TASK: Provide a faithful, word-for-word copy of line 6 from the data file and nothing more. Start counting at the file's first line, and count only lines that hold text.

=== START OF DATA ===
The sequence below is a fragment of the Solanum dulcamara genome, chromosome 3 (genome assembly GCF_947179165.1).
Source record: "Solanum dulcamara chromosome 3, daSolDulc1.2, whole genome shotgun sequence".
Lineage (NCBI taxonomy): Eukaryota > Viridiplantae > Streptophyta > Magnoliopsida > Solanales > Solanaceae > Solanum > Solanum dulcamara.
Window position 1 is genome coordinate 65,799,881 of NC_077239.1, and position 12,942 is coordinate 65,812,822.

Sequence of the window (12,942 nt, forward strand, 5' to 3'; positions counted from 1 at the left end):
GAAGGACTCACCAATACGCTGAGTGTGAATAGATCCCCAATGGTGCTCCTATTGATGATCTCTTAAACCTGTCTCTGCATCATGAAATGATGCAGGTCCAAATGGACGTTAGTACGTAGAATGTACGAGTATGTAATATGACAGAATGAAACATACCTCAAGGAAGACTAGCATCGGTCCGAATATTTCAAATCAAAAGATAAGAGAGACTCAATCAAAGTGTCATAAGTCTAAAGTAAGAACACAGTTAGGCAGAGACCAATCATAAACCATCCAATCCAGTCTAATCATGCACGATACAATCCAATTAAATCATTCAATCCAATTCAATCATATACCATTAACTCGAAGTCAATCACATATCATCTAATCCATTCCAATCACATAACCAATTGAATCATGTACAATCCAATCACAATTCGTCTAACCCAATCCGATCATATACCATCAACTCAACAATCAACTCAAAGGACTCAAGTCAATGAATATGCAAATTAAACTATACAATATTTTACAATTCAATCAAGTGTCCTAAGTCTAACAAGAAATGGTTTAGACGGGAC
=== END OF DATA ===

GAAGGACTCACCAATACGCTGAGTGTGAATAGATCCCCAATGGTGCTCCTATTGATGATCTCTTAAACCTGTCTCTGCATCATGAAATGATGCAGGTCCAAATGGACGTTAGTACGTAGAATGTACGAGTATGTAATATGACAGAATGAAACATACCTCAAGGAAGACTAGCATCGGTCCGAATATTTCAAATCAAAAGATAAGAGAGACTCAATCAAAGTGTCATAAGTCTAAAGTAAGAACACAGTTAGGCAGAGACCAATCATAAACCATCCAATCCAGTCTAATCATGCACGATACAATCCAATTAAATCATTCAATCCAATTCAATCATATACCATTAACTCGAAGTCAATCACATATCATCTAATCCATTCCAATCACATAACCAATTGAATCATGTACAATCCAATCACAATTCGTCTAACCCAATCCGATCATATACCATCAACTCAACAATCAACTCAAAGGACTCAAGTCAATGAATATGCAAATTAAACTATACAATATTTTACAATTCAATCAAGTGTCCTAAGTCTAACAAGAAATGGTTTAGACGGGAC